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Deep Purple

Around the World Live DVD Set

Review by Gary Hill

This is an amazing set and well worth the price of admission. You get four DVD’s (three full concerts and a documentary) all encased in a classy box. They also give you a book with lots of killer photos. They really pulled out all the stops on this one. OK, it should be mentioned for Ritchie Blackmore fans that this is all (with the exception of the documentary) Steve Morse era Deep Purple.

The first DVD is one of the early Morse gigs. Alright, let’s get technical here – it’s actually one full show and part of a second put in as a bonus. The band were hot at these gigs – as they were in all the performances here. They are perhaps not as tight as on the later versions, but understandably this lineup was going through their “getting used to playing together” period. This is not a standout DVD in the set, but it’s still darn good and well worth having.

The second disc is a show from Australia in 1999. You can tell that they’ve been through their adjustment period and are on fire here. This one is a better show than the ones on the first DVD, although, there is something to be said about watching a band come through some slightly awkward times, too. You also get a documentary featurette on here focusing on their Australian tour. This disc has been available by itself for a while as an import, but this is the first US release.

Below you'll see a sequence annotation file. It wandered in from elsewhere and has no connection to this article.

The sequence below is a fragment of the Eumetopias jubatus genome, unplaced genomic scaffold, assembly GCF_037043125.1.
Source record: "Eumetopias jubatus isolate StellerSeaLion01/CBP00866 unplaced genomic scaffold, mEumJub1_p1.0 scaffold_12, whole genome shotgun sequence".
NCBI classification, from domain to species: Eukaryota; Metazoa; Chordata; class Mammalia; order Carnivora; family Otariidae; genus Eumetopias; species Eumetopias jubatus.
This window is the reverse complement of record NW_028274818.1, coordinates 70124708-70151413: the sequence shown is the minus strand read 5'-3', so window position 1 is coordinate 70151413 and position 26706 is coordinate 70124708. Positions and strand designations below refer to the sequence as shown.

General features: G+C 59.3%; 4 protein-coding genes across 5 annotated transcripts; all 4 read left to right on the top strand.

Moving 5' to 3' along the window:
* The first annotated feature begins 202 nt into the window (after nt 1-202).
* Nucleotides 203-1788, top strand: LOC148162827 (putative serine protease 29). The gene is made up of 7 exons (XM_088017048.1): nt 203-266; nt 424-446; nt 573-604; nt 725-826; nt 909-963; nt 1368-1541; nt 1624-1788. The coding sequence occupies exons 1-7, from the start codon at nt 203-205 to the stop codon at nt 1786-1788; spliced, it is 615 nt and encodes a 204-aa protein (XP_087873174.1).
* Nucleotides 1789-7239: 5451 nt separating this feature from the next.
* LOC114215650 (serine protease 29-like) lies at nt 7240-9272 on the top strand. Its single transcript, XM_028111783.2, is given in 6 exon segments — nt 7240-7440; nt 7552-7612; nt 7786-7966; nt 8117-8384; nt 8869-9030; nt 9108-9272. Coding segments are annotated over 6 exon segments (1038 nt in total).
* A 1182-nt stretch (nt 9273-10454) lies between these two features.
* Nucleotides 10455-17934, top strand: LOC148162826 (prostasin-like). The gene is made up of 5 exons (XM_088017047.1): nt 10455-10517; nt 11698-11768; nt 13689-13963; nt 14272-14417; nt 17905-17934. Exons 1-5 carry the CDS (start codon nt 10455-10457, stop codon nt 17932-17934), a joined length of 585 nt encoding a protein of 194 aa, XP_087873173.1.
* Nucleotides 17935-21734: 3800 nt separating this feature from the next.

Disc three is arguably the “must have” disc of the set. Filmed at the NEC in 2002, this represents Jon Lord’s farewell gig. In fact, they open the set with Don Airey (Lord’s replacement) on keyboards. Mid show he takes a keyboard solo and the lights go down. When they come back up Lord is there playing the intro to “Perfect Strangers.” It makes for one heck of a concert and a rather bittersweet event. This one alone will certainly get a lot of Deep Purple fans to pick up the set. In addition to the concert we get a bonus interview with Ian Gillan and Roger Glover.

They close things off with a retrospective documentary that tracks the bands history from their beginnings in 1968 to the present day. This is definitely a good documentary and will certainly serve well to preserve the legacy of DP. The band’s had such a history, though, that it would take several separate documentaries to really do it justice. That said, this is a strong attempt. All in all this is a “must have” set for any and all fans of the Morse era of Deep Purple.

This review is available in book format (hardcover and paperback) in Music Street Journal: 2008  Volume 4 at

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